Alberto Giacometti – UK’s first major retrospective at Tate Modern until 10 September 2017

Alberto Giacometti with his plaster sculptures at the Venice Biennale, 1956. Photograph: Alinari/Roger-Viollet

Early life

Alberto Giacometti was born in the Swiss Alps in 1901, eldest son of a well-known Impressionist painter.  He is famous for his tall, thin, bleak figures – humans honed almost to knife sharpness.

He began his artistic career as a Surrealist but a combination of being expelled from the group (his work was too realistic) and the horrors of the Second World War engendering the realisation that people were all that mattered brought about a complete change in his art, and he began creating his hallmark elongated impossibly thin sculptures of people – people who have lost everything but still stand tall and proud.  The elongation is his emotional response to what he sees, and represents the increasing meaninglessness of modern life.  He was no longer sculpting the human body, but its shadow.

What is here to show your children?

The first highlight is in the first room – rows and rows of sculpted heads, made between 1917 and 1960 showing the breadth and diversity of his art.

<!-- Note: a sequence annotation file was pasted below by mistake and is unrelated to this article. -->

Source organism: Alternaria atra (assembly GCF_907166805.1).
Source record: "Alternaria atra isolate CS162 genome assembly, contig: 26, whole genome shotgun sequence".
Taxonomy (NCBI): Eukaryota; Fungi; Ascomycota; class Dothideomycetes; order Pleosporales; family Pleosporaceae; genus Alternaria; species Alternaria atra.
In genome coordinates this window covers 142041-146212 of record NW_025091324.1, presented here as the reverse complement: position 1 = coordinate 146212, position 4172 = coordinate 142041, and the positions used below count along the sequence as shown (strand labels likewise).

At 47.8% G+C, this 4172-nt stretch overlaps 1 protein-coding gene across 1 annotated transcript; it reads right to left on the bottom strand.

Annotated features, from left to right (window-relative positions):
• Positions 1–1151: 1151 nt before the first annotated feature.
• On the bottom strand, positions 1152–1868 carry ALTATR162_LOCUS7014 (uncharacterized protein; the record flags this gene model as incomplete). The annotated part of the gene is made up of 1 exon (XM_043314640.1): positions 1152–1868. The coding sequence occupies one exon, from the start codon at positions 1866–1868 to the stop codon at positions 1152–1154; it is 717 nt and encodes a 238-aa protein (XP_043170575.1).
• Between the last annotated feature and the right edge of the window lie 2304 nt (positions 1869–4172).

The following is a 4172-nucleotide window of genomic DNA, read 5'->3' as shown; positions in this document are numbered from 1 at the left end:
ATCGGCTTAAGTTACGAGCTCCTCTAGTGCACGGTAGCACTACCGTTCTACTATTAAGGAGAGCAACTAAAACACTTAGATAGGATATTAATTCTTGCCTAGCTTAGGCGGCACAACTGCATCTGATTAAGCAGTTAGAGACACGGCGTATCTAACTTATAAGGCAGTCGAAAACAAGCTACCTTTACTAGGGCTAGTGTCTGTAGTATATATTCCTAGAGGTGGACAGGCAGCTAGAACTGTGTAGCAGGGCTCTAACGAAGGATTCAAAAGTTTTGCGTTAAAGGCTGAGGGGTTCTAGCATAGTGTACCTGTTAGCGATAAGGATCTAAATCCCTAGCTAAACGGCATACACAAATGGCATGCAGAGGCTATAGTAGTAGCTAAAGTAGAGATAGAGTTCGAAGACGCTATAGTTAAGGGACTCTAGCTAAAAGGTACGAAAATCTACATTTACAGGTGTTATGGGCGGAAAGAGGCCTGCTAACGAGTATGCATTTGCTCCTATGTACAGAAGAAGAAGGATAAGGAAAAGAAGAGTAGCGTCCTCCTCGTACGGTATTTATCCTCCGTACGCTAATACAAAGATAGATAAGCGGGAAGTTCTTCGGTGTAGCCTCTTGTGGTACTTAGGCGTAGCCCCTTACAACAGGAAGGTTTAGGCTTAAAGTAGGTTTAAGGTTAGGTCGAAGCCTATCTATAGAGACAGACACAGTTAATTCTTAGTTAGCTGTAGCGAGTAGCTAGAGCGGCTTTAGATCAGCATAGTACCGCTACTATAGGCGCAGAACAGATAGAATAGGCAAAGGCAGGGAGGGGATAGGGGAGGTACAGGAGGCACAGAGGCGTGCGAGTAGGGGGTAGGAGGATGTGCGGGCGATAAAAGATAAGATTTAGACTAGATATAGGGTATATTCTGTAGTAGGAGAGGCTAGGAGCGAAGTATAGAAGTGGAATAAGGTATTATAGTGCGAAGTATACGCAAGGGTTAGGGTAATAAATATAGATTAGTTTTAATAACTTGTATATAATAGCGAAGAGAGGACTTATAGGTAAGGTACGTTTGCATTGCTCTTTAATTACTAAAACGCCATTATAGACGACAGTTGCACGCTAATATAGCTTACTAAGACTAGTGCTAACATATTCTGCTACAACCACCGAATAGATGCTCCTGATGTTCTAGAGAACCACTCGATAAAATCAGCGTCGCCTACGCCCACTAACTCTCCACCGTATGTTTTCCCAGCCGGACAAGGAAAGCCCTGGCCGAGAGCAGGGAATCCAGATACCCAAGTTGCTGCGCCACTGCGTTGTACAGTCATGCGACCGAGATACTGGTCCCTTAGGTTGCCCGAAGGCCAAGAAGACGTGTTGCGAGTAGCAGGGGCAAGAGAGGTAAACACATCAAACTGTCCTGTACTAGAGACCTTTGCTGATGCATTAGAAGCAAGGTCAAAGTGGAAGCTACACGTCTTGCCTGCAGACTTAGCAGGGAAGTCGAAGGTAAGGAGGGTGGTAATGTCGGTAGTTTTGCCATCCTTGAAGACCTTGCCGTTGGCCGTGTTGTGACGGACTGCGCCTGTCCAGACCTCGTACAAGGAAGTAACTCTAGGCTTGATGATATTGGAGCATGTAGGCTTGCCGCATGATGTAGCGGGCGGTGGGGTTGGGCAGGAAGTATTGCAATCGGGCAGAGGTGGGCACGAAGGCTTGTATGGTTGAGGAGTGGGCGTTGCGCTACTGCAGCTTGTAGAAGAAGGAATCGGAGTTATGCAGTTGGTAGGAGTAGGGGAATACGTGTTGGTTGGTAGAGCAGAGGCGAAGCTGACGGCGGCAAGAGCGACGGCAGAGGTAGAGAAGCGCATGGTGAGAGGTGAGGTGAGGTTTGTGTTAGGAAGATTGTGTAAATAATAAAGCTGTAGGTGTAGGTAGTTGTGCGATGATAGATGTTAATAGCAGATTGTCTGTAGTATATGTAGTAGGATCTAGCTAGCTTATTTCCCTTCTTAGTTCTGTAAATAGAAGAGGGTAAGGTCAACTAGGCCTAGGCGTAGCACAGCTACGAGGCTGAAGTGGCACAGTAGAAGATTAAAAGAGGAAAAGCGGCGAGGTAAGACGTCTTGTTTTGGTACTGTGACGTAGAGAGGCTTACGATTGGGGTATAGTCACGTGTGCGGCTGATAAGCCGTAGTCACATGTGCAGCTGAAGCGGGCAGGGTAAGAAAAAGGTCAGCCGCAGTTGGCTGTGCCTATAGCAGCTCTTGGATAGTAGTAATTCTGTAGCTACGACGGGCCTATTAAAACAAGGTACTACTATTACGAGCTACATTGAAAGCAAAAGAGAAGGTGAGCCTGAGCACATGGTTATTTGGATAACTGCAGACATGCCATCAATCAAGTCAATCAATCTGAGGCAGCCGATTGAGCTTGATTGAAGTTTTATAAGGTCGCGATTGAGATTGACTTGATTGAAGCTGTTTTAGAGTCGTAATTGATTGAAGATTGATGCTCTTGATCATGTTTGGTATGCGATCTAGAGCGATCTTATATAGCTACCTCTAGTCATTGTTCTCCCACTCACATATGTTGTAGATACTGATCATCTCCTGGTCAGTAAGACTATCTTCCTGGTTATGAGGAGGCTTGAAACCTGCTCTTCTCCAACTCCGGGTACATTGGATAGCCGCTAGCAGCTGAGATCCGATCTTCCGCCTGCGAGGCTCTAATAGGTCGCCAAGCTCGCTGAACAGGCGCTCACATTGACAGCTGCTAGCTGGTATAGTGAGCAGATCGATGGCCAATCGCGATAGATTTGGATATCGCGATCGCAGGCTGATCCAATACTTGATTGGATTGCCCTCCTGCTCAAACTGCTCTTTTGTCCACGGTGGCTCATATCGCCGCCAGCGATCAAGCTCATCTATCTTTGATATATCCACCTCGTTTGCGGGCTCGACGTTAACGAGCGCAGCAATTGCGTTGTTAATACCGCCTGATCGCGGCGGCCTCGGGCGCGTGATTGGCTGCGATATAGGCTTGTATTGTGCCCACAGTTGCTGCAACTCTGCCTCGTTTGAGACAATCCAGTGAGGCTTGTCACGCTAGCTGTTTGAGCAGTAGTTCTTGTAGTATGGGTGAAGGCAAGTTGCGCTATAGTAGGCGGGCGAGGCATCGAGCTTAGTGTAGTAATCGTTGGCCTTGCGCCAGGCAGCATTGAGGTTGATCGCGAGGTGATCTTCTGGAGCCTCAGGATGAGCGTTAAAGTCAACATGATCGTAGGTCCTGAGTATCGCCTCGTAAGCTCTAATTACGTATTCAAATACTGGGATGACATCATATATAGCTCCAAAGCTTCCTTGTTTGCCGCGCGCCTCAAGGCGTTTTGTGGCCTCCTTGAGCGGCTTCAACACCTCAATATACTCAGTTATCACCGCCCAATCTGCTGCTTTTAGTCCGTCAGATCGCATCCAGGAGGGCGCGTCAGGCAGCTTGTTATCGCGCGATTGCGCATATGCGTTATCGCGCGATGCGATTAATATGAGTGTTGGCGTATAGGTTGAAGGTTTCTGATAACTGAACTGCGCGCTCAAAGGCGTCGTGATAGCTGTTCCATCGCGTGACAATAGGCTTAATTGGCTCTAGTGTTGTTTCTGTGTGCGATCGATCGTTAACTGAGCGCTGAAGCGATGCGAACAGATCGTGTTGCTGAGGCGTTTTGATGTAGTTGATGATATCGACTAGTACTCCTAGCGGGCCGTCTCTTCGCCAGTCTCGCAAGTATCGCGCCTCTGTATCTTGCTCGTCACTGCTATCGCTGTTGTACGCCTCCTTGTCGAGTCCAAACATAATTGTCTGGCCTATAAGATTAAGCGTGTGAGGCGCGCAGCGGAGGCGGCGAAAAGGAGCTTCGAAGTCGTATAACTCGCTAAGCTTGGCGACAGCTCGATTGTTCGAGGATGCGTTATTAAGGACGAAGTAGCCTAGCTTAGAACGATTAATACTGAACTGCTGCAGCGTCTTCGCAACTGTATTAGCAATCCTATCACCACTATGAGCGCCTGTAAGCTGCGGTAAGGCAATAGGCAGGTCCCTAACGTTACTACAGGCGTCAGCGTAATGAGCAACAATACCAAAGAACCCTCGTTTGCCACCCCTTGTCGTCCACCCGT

Another unmissable exhibit is his Women of Venice (photograph above) – 6 plaster sculptures exhibited at the Venice biennale in 1956, which will never leave Paris again, all based on his wife Anette and which represent the culmination of his lifelong efforts to show the reality of the human form.  Bronze editions of the Women are in museums around the world, but Giacometti loved the plaster forms best.

Alberto Giacometti “L’homme au doigt” (Man Pointing), 1947 Tate © Alberto Giacometti estate / ACS+DACS in the UK, 2017

Finally his trademark bronzes of which there are many  – “L’homme au doigt” was created in 1947 – frail yet upright, we have no idea who or what he is pointing at – existentialist philosopher Jean-Paul Sartre said Giacometti’s sculpture was “always halfway between nothingness and being”  and yet the statues dominate their space in a way which is uplifting and magnetic.

L’homme was created in just one night, between midnight and nine the next morning.  Thought to be originally intended to form part of a larger composition, with his left arm positioned to hook around a second figure, it was made for his first exhibition in 1947.   It set a new world record for the most valuable sculpture sold at auction for just over $141 million in May 2015.

Tate Modern’s powerful exhibition has over 250 works, including paintings, sculptures, and decorative objects.

Link to the Exhibition here

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